in Wiley Online Library
The NCD for TAVR
data will lead to understanding whether these off-label uses are providing the outcomes patients want and clinician’s think they are providing. The cases presented by O’Neill and colleagues also illustrate that TAVR is at a key point in its evolution. Can patient selection be refined as we analyze the results from currently over 15,000 cases entered into the TVT Registry? Real-world use of approved medical devices inevitably leads to using them in patients who are different that those in clinical trials and include those truly “off-label” as determined by the level of specificity in the FDA approval. Freedom for clinical judgment to be used to treat these patients and be reimbursed using this life-saving technology is the crux of this report from O’Neill and colleagues. Physicians must take responsibility for assessing their outcomes, learning from their experience, and even addressing the cost/value proposition . The recent presentations at the ACC meeting of one-year outcomes from the TVT Registry as a whole, but also subsets such as those on dialysis are very valuable insights. Risk models must be developed that can be used for individual patient decisions as well as broader guidance on what patients truly benefit from TAVR. The report by O’Neill and colleagues alerts use to consequences of a NCD that need to be analyzed and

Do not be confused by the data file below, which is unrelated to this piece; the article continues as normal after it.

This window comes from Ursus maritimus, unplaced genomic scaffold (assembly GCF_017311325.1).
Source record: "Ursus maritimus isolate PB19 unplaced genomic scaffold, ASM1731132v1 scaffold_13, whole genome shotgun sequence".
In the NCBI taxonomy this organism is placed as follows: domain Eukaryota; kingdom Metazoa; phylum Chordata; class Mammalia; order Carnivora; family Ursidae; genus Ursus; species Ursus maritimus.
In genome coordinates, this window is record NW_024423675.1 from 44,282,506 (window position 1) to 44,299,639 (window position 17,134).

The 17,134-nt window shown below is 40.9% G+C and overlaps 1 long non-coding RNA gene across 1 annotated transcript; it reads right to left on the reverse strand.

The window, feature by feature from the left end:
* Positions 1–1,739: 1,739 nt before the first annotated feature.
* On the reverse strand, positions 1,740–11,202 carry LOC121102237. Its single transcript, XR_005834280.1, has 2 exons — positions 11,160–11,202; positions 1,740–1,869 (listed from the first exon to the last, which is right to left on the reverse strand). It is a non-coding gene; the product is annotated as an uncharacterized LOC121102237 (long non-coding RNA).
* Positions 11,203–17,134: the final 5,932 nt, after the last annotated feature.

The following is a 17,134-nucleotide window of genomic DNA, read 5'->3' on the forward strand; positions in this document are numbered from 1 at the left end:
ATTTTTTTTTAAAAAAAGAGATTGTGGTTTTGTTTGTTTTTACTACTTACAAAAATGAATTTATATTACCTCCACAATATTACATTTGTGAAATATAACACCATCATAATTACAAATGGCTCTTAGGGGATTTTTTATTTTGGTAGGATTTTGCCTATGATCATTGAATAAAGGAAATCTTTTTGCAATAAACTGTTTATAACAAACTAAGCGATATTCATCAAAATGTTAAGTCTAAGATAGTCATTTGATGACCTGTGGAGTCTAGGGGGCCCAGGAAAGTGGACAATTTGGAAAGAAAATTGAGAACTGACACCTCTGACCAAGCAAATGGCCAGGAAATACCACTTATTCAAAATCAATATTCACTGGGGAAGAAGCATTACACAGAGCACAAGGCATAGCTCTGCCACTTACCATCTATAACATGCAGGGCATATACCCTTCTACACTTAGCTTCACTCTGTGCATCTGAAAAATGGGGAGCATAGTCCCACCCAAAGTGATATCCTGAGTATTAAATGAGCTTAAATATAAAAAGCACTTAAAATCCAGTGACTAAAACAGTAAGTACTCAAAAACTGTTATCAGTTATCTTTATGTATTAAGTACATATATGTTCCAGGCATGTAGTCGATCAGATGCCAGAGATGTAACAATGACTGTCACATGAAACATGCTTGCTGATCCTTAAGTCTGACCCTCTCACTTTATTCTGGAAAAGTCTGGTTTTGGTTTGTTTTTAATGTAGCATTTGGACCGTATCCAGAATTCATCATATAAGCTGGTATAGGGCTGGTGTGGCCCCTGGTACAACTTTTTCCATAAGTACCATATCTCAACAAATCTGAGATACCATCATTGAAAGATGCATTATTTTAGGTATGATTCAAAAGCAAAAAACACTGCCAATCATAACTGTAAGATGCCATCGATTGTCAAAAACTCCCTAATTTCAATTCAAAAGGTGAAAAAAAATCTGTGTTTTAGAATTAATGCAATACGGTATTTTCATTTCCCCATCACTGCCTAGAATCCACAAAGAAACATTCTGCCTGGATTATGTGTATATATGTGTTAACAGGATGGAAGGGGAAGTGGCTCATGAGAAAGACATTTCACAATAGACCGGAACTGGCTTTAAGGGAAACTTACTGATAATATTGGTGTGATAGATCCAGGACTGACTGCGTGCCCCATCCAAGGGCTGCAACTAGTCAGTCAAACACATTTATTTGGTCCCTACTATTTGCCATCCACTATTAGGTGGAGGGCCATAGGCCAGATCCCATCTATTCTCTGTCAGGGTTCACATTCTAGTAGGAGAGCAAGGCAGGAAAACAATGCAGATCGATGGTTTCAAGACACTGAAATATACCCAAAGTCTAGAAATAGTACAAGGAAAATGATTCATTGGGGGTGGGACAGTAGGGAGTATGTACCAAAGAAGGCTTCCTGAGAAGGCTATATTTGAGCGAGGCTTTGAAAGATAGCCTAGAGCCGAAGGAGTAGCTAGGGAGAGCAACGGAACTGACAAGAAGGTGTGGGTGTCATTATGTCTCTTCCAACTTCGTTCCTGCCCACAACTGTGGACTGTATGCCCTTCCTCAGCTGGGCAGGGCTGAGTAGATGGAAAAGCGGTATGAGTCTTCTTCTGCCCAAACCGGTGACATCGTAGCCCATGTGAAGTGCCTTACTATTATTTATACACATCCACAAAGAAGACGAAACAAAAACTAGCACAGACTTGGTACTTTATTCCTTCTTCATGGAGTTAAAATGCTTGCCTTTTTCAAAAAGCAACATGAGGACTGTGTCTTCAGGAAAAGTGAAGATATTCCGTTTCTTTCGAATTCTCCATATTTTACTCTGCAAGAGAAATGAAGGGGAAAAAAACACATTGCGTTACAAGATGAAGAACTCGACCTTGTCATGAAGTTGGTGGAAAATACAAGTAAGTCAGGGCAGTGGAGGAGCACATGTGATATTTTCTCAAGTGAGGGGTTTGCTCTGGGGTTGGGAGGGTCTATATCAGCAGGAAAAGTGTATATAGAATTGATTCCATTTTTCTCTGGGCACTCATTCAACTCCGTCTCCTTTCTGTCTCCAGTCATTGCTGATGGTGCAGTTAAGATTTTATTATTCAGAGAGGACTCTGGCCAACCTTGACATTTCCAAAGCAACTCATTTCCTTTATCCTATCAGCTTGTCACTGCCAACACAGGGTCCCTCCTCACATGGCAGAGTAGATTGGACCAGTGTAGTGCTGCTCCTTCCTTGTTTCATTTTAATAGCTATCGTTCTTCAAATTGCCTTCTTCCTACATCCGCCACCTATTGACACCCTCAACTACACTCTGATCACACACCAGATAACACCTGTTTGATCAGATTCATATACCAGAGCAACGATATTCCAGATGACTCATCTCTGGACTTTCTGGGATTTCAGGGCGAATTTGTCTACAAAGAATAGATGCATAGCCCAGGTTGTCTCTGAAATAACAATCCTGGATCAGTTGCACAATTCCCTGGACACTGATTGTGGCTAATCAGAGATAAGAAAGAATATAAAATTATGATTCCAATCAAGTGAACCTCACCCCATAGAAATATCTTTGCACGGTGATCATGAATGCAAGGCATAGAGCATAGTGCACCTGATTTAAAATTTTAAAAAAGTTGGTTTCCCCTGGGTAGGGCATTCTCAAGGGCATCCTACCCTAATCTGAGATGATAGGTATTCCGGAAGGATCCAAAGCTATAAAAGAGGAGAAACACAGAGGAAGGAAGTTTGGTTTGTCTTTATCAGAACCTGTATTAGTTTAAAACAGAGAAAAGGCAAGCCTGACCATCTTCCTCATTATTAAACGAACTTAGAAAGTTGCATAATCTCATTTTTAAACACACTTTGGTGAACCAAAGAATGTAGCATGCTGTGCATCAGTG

discussed by all stakeholders. It is also a call for physicians to not only report unintended consequences but to participate in the process for making rational and responsible changes in our health care system.